Author Sybille Titeux and Dark Horse Comics have teamed up to release a timely and sweeping graphic novel called Muhammad Ali that should literally blow fans of the boxing legend’s minds. It is the complete story (from birth to death) of the life and times of Ali, told in rich and moving illustrations that make readers feel they are right in the middle of the action.
The book opens with a nostalgic illustration of Ali’s parents’ humble Louisville, Kentucky, home, which was situated in one of three black ghettos slated for the black middle class. As the pages turn, readers see haunting illustrations of a young and quite miserable Ali with tears streaming down his face as he walks down a sweltering street with his mother and is denied even a tiny cup of water because of the color of his skin.
There are dark and shadowy illustrations of momentous events that unfold around young Ali, like the murder of 14-year-old Emmett Till, and there is even a graphic reenactment of the haunting song Strange Fruit by Billie Holiday. Though Ali may not have actually witnessed these events, they are included to show what everyday life was like for Ali and other African Americans who lived during the Jim Crow days.
Readers learn—and see through illustrations—that young Ali trained every day and never went out on dates; that he eventually became known as “King of the Streets” and won 161 of 167 boxing bouts by age 18. Readers are there when Ali earns the right to attend the Olympics, where he wins the Gold Medal in his sport. They glean curious tidbits about Ali’s life, like how he was so afraid to fly to Paris to his first Olympics that he wore a parachute in case the plane crashed.
They also experience firsthand Ali’s bitter disappointment when he discovers that even though he has won a gold medal, it does not make a bit of difference to a white restaurant owner, who refuses to serve him because he is black. Readers even share Ali bitter disappointment as he suddenly snatches off his beloved gold medal and tosses into the Ohio River.
Author Sybille Titeux has managed to stuff this spell-binding graphic novel with rich history and surprisingly meticulous details, including how boxer Sugar Ray Robinson refused to mentor Ali when he decided to turn pro; how Ali encountered the Nation of Islam and why he decided to join; and how he became a Civil Rights activist who was eventually beloved by the entire world.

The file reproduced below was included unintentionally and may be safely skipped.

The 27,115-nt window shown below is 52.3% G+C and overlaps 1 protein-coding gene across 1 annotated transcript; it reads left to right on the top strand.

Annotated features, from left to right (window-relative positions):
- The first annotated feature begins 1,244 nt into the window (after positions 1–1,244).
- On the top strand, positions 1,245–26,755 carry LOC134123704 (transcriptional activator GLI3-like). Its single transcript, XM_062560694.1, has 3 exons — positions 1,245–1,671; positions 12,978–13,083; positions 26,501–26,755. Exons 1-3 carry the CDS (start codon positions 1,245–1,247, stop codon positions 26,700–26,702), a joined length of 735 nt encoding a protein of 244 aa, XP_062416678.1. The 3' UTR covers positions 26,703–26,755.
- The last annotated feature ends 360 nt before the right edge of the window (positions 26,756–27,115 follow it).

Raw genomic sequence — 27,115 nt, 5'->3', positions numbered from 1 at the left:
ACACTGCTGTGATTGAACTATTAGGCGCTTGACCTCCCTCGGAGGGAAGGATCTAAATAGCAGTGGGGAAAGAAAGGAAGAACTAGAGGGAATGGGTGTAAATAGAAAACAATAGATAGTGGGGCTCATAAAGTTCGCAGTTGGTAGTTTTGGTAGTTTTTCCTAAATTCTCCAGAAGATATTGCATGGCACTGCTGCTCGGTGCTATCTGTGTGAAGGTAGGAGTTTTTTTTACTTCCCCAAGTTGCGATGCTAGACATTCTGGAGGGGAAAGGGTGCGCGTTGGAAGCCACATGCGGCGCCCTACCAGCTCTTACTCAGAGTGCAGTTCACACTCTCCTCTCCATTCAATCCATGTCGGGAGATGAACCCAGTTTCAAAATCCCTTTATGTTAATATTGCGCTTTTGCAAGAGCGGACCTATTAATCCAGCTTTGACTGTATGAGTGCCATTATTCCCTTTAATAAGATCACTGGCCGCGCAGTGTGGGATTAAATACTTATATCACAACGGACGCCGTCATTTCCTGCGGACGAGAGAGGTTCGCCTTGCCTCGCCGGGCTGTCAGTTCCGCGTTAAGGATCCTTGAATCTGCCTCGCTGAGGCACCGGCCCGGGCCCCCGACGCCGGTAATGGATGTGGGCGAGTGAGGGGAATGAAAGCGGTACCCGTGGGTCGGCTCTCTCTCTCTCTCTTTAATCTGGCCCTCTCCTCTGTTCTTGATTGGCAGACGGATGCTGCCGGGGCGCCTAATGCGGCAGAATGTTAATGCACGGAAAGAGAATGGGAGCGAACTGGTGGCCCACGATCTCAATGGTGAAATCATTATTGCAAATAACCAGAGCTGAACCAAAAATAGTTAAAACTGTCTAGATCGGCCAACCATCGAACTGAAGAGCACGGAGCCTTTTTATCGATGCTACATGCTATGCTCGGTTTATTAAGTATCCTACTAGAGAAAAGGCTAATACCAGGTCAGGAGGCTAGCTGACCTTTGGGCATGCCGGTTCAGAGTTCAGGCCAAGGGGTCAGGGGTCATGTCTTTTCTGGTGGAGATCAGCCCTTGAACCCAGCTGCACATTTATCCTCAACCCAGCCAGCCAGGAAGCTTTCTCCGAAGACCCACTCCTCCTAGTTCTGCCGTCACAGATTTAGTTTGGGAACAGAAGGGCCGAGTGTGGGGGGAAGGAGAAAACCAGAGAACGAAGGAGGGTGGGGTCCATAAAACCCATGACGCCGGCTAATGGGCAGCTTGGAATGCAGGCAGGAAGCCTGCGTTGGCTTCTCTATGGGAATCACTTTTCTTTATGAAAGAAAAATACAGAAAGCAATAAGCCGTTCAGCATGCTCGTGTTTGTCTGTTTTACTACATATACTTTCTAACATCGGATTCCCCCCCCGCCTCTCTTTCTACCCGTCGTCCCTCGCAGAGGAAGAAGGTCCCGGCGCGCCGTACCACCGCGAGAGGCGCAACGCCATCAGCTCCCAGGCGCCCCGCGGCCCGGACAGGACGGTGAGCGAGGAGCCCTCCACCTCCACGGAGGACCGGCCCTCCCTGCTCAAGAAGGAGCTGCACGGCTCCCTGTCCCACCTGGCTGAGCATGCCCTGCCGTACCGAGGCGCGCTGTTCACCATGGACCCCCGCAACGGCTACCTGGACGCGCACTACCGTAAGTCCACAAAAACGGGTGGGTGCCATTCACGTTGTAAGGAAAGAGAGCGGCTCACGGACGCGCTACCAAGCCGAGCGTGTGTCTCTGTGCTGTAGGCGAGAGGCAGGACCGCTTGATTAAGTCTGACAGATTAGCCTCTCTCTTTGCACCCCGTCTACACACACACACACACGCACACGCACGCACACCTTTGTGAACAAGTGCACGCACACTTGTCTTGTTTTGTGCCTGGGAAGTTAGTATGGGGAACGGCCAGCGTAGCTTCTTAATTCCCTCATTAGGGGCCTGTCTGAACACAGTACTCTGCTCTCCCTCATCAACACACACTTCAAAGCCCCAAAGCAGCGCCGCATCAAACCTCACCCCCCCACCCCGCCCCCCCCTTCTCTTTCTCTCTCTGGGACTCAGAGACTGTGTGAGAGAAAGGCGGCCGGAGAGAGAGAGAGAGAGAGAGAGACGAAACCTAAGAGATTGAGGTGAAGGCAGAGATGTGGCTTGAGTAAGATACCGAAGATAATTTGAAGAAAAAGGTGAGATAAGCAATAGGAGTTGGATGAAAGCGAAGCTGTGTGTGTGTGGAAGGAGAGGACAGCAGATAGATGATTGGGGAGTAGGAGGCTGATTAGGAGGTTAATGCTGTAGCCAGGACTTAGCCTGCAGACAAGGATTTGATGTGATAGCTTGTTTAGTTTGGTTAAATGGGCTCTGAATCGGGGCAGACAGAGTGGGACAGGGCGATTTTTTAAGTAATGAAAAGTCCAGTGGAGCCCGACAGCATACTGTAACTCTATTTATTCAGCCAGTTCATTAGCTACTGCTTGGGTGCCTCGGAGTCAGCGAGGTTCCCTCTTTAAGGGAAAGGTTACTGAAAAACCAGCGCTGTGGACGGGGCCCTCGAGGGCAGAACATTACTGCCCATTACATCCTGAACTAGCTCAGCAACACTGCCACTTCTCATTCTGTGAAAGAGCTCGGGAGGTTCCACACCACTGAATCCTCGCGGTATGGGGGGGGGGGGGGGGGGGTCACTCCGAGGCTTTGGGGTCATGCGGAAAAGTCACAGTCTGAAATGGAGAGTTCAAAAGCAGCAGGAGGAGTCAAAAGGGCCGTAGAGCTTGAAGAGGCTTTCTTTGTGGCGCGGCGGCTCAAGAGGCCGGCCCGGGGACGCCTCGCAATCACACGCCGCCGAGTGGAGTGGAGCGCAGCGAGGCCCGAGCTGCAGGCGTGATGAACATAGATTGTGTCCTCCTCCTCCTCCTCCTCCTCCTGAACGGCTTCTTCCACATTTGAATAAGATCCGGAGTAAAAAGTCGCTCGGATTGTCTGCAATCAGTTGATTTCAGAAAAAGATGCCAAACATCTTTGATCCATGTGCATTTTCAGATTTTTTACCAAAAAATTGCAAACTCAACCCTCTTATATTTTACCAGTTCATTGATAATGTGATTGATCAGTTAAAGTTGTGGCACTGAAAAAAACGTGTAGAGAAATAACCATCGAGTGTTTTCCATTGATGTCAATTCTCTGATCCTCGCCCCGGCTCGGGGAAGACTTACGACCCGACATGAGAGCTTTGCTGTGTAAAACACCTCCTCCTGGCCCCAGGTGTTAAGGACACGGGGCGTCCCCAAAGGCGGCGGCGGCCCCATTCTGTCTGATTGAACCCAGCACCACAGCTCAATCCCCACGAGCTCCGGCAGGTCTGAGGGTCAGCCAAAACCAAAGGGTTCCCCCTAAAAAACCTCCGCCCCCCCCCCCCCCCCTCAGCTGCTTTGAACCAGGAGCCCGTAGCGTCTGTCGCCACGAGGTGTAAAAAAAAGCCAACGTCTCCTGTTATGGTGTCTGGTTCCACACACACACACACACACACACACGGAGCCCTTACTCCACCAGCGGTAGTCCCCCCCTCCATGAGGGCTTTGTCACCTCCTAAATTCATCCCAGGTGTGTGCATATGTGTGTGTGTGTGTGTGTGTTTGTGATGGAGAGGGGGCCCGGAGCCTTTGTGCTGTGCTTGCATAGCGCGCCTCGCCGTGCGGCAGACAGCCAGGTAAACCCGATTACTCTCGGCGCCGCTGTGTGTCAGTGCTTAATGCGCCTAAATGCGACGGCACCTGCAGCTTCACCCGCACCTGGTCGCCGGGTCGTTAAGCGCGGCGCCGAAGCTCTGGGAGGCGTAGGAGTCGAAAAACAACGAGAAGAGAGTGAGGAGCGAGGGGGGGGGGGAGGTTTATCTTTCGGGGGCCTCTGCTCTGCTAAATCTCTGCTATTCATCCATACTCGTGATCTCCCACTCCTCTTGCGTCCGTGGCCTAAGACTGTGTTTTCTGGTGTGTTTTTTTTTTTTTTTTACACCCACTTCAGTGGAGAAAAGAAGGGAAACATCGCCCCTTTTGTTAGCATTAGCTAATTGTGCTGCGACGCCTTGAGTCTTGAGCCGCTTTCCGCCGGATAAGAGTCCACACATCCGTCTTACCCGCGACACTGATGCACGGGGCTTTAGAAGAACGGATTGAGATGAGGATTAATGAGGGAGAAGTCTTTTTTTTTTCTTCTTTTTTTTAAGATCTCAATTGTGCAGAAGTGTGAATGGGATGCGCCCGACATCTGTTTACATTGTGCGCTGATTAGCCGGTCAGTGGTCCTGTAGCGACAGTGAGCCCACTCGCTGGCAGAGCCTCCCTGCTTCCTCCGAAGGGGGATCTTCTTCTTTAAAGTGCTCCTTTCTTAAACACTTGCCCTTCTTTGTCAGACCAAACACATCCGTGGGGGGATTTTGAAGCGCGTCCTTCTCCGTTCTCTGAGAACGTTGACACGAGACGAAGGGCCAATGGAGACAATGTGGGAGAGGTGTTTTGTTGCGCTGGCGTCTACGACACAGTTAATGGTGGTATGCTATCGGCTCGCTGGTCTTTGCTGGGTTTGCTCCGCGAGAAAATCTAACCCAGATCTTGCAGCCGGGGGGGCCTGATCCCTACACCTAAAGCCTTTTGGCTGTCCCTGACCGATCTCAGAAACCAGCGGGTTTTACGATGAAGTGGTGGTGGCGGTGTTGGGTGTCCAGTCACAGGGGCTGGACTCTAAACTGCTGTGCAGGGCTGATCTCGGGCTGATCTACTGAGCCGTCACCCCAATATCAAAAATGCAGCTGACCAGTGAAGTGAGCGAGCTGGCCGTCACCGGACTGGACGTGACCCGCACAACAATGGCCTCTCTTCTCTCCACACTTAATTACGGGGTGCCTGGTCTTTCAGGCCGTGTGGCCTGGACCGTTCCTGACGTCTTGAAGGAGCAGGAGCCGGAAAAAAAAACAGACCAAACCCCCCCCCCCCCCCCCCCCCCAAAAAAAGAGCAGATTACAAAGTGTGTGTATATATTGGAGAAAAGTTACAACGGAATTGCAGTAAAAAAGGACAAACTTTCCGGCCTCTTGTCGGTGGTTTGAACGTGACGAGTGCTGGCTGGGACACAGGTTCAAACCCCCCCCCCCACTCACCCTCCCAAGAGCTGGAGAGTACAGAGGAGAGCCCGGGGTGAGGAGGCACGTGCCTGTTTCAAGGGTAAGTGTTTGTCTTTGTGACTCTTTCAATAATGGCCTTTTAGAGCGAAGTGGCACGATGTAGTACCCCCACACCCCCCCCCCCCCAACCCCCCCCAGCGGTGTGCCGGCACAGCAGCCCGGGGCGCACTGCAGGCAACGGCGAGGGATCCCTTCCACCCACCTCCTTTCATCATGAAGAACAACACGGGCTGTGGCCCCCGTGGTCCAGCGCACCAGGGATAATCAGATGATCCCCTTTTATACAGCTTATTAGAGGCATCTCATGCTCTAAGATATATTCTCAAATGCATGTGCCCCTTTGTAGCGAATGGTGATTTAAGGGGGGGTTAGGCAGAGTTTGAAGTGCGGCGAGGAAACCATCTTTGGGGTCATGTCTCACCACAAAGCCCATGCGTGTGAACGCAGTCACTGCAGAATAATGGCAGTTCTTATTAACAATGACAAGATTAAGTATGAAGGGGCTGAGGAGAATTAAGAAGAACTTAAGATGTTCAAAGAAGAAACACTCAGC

The illustrations (by Amazing Ameziane) are a keepsake all their own, capturing facial expressions, frenzied crowds, and even sweat and blood droplets that spray through the air each time a boxer’s glove connects with a vulnerable jaw. There is a clever (and much appreciated) illustration of Ali’s boxing technique, and even a blow-by-blow illustration of Ali’s fight with Sonny Liston.
There are also meticulous details and illustrations about Ali’s latter years when he was diagnosed with Parkinson’s and experienced a steady decline in health. In fact, there are so many details that they cannot all be told in this review.
Problem areas: Despite the fact that this Dark Horse graphic novel seems destined to become a fan favorite, the book does have a few minor problems that must, in all fairness, be disclosed. First, the text is surprisingly tiny and may detract from the reader’s enjoyment, simply because the reader must resort to squinting or using a magnifying glass to see the words clearly.
Second, the pages are not numbered. This is not a deal-breaker; but it must be acknowledged that numbered pages are super-handy as a point of reference for readers (and book reviewers) when they are providing feedback about the story they’ve just read.
And last, the storyline unfolds in “real time,” meaning that it provides a blow-by-blow format that attempts to cover every aspect of Ali’s life and every single event, mindset, and social movement that was happening as his life unfolded. While this type of meticulous detail is a researcher’s or history lover’s dream, it can be exhausting for readers who just want Ali’s story and nothing more.
These quibbles aside, Muhammad Ali by Sybille Titeux is an excellent addition for upper elementary, middle school, and high school classes, and for lovers of American history, African American history, and boxing as a sport or pastime.